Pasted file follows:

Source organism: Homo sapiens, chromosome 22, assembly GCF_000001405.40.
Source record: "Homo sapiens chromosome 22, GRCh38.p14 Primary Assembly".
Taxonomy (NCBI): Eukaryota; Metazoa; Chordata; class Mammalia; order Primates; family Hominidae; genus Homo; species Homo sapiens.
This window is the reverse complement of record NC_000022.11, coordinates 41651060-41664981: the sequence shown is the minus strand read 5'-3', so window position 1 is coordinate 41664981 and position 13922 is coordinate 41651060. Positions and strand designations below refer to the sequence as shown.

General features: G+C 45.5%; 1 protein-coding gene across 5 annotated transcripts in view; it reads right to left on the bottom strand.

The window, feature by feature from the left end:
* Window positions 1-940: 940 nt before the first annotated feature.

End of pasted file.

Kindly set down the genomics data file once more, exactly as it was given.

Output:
Source organism: Homo sapiens, chromosome 22, assembly GCF_000001405.40.
Source record: "Homo sapiens chromosome 22, GRCh38.p14 Primary Assembly".
Taxonomy (NCBI): Eukaryota; Metazoa; Chordata; class Mammalia; order Primates; family Hominidae; genus Homo; species Homo sapiens.
This window is the reverse complement of record NC_000022.11, coordinates 41651060-41664981: the sequence shown is the minus strand read 5'-3', so window position 1 is coordinate 41664981 and position 13922 is coordinate 41651060. Positions and strand designations below refer to the sequence as shown.

General features: G+C 45.5%; 1 protein-coding gene across 5 annotated transcripts in view; it reads right to left on the bottom strand.

The window, feature by feature from the left end:
* Window positions 1-940: 940 nt before the first annotated feature.